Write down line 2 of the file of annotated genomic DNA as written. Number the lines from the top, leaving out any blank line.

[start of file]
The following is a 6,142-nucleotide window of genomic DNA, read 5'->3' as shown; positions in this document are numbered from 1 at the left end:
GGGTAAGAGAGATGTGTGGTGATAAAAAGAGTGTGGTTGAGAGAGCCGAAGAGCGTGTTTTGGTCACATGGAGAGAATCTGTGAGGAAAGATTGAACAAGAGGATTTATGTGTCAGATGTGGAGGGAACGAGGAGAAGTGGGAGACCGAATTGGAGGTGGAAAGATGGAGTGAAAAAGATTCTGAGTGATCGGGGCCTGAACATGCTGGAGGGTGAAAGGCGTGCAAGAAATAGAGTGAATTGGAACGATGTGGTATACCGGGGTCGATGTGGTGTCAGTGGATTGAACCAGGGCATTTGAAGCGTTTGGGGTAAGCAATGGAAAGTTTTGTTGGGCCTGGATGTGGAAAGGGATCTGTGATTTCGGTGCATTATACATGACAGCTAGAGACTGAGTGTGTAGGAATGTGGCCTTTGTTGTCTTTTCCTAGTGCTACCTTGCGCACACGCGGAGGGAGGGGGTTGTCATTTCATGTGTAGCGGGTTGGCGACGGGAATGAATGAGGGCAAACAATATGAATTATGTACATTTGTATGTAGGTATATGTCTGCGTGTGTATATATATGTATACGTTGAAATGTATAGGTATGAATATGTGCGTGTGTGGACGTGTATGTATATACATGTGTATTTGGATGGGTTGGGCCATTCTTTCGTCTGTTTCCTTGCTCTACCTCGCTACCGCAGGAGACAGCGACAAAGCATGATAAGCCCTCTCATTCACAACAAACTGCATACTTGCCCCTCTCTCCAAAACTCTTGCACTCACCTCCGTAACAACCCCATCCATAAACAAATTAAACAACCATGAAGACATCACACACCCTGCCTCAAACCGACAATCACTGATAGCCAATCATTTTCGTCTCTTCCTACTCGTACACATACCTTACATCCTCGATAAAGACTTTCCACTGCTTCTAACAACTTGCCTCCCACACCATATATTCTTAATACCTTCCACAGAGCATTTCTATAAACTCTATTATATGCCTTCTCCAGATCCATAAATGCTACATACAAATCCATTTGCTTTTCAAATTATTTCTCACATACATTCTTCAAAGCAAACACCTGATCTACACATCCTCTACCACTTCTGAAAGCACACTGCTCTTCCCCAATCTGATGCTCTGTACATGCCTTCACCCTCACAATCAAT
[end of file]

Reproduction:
GGGTAAGAGAGATGTGTGGTGATAAAAAGAGTGTGGTTGAGAGAGCCGAAGAGCGTGTTTTGGTCACATGGAGAGAATCTGTGAGGAAAGATTGAACAAGAGGATTTATGTGTCAGATGTGGAGGGAACGAGGAGAAGTGGGAGACCGAATTGGAGGTGGAAAGATGGAGTGAAAAAGATTCTGAGTGATCGGGGCCTGAACATGCTGGAGGGTGAAAGGCGTGCAAGAAATAGAGTGAATTGGAACGATGTGGTATACCGGGGTCGATGTGGTGTCAGTGGATTGAACCAGGGCATTTGAAGCGTTTGGGGTAAGCAATGGAAAGTTTTGTTGGGCCTGGATGTGGAAAGGGATCTGTGATTTCGGTGCATTATACATGACAGCTAGAGACTGAGTGTGTAGGAATGTGGCCTTTGTTGTCTTTTCCTAGTGCTACCTTGCGCACACGCGGAGGGAGGGGGTTGTCATTTCATGTGTAGCGGGTTGGCGACGGGAATGAATGAGGGCAAACAATATGAATTATGTACATTTGTATGTAGGTATATGTCTGCGTGTGTATATATATGTATACGTTGAAATGTATAGGTATGAATATGTGCGTGTGTGGACGTGTATGTATATACATGTGTATTTGGATGGGTTGGGCCATTCTTTCGTCTGTTTCCTTGCTCTACCTCGCTACCGCAGGAGACAGCGACAAAGCATGATAAGCCCTCTCATTCACAACAAACTGCATACTTGCCCCTCTCTCCAAAACTCTTGCACTCACCTCCGTAACAACCCCATCCATAAACAAATTAAACAACCATGAAGACATCACACACCCTGCCTCAAACCGACAATCACTGATAGCCAATCATTTTCGTCTCTTCCTACTCGTACACATACCTTACATCCTCGATAAAGACTTTCCACTGCTTCTAACAACTTGCCTCCCACACCATATATTCTTAATACCTTCCACAGAGCATTTCTATAAACTCTATTATATGCCTTCTCCAGATCCATAAATGCTACATACAAATCCATTTGCTTTTCAAATTATTTCTCACATACATTCTTCAAAGCAAACACCTGATCTACACATCCTCTACCACTTCTGAAAGCACACTGCTCTTCCCCAATCTGATGCTCTGTACATGCCTTCACCCTCACAATCAAT